“Did we have fun? Did we make a difference?” Helene Drobenare, Sprout Lake’s director, asked the rows of campers sitting in the grass before her, noting the camp’s focus on social action.
Cheers and whoops rose up from the children in happy reply.
Specialty camps are the latest development in Jewish camping, echoing specialization seen in other camps around the country. Since the Jim Joseph Foundation gave a 2010 grant to the Foundation for Jewish Camp, 11 new such camps have opened. Their aim, in part, is attracting kids, particularly teenagers, who would not normally have chosen to go to a Jewish camp.
Among them are the Reform movement’s Six Points Sci-Tech Academy camp, in a boarding school north of Boston where 450 youngsters and teens spent the summer doing robotics, gaming and chemistry, along with celebrating Shabbat and other Jewish activities; as well as a Ramah camp of the Conservative movement, which boasts a rugged outdoor experience in the Rocky Mountains.
There are plans for a Jewish filmmaking camp and another one focused on the performing arts.
One of the first of these specialty camps was Eden Village, the first environmental, organic farm-to-table Jewish camp, which opened in 2009 in Putnam Valley, N.Y.
“We have the word ‘village’ in camp intentionally,” said Yoni Stadlin who co-founded the camp with his wife, Vivian Lehrer. “Back in the day, we came from shtetls and tribes. We have lost that, and we bring the village vibe back. These counselors are partnering with you parents, partnering to help raise your kids. That is the best thing about being part of a village.”
Campers meld caring for the earth with Judaism.
As Stadlin told the Israeli newspaper Haaretz: “We literally grow wheat in our farm and kids grow it, care, winnow, thresh, grind, make their own flour and bake their own challah. When that happens, you never need to convince a kid to make a bracha (blessing) over bread. They have a natural inclination.”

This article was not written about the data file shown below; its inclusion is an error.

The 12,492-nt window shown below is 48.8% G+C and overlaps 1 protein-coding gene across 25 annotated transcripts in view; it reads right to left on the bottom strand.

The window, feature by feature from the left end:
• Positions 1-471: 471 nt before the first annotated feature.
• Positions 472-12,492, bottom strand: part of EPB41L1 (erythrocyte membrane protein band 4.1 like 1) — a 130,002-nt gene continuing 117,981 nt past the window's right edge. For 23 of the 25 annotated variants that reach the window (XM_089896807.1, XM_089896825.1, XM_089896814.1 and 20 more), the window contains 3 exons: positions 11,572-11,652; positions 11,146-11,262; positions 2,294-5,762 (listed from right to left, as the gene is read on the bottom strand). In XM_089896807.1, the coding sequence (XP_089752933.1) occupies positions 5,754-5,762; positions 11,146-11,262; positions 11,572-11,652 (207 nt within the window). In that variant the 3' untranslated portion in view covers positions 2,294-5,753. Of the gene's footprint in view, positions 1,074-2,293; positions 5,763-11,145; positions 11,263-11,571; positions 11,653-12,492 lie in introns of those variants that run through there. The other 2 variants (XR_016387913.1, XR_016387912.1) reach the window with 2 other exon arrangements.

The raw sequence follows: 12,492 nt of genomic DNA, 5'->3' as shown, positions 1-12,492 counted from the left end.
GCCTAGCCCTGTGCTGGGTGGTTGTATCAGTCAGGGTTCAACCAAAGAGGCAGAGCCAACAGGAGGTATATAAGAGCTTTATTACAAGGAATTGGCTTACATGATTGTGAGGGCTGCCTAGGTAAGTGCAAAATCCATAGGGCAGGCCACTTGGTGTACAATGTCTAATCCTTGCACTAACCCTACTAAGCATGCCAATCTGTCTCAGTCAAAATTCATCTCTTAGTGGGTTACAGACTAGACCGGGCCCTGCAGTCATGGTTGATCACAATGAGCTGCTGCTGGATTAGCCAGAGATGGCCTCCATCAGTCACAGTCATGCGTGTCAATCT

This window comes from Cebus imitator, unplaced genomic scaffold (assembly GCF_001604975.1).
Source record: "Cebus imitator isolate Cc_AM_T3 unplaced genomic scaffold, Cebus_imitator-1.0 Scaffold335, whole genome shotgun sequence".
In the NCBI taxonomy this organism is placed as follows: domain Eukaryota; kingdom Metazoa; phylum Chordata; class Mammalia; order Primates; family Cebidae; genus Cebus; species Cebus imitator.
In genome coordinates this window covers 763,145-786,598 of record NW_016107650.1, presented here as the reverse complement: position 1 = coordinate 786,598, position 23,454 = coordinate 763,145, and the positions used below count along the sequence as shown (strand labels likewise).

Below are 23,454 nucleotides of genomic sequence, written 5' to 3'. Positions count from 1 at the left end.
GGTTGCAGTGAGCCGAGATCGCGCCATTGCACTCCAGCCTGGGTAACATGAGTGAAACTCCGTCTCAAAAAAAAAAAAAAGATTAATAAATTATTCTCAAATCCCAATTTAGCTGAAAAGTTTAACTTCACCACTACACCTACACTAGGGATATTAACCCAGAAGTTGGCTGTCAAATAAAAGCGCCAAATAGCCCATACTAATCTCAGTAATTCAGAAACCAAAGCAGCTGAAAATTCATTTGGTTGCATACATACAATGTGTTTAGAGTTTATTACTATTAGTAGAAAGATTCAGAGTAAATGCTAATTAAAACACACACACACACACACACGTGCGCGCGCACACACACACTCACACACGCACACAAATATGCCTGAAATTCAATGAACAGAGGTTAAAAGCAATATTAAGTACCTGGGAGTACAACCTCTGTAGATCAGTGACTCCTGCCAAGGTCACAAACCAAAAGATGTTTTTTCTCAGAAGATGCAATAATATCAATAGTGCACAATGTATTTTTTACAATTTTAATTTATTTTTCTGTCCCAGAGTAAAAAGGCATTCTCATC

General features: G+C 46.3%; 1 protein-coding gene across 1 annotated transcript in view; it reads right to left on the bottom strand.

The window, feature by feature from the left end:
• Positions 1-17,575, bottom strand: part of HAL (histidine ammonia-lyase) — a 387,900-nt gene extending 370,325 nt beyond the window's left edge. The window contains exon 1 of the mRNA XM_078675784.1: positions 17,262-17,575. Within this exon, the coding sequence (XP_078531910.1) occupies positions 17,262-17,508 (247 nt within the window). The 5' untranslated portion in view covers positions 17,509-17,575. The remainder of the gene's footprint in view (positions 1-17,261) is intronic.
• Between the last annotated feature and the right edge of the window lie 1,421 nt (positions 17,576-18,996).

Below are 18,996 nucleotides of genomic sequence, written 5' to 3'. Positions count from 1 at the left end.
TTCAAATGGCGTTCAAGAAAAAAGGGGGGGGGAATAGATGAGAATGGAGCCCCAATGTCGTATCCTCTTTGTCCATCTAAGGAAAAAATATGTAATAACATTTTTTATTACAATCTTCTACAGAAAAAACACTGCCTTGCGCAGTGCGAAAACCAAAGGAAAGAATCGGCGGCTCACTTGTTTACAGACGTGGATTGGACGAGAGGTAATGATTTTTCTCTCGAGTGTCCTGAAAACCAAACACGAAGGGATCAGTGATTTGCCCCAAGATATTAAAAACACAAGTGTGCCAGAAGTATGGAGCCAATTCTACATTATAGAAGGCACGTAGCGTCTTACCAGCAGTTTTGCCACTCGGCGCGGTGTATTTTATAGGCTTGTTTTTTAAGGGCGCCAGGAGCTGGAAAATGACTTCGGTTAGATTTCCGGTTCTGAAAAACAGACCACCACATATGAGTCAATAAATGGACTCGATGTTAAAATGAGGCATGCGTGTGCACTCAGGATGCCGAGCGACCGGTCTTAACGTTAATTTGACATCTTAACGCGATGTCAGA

Campers also squeeze grapes for juice, make herbal medicines and create candles out of beeswax. All food at Eden Village is organic, locally sourced and prepared from scratch in the camp kitchen.
“We think a fundamental organizing principle of our religion is to be world fixers, to be caring citizens for the world,” Stadlin said.
Farming, cooking and herbalism are a vehicle that gets us to that bigger underlying principle.
Gene Meyer, a Washington, D.C.-area journalist and author, sent his two sons to Camp Moshava, which is run in Maryland by Habonim Dror, a Labor-Zionist youth movement. Meyer, president of the camp’s board for five years, marvels at the programming, planned and led by young people, with a strong focus on social justice and social consciousness. Hebrew is part of the daily vocabulary there, he explained, and the camp is rooted in progressive Judaism.
Habonim Dror camps received attention two years ago when they decided to create their own gender-neutral form of Hebrew to help make transgender campers feel included.
Camp alumni, Meyer said, don’t generally become corporate lawyers or developers.
“They tend to be teachers, social workers and get involved in effecting a positive society,” he said.
This essay originated in the Israeli newspaper Haaretz.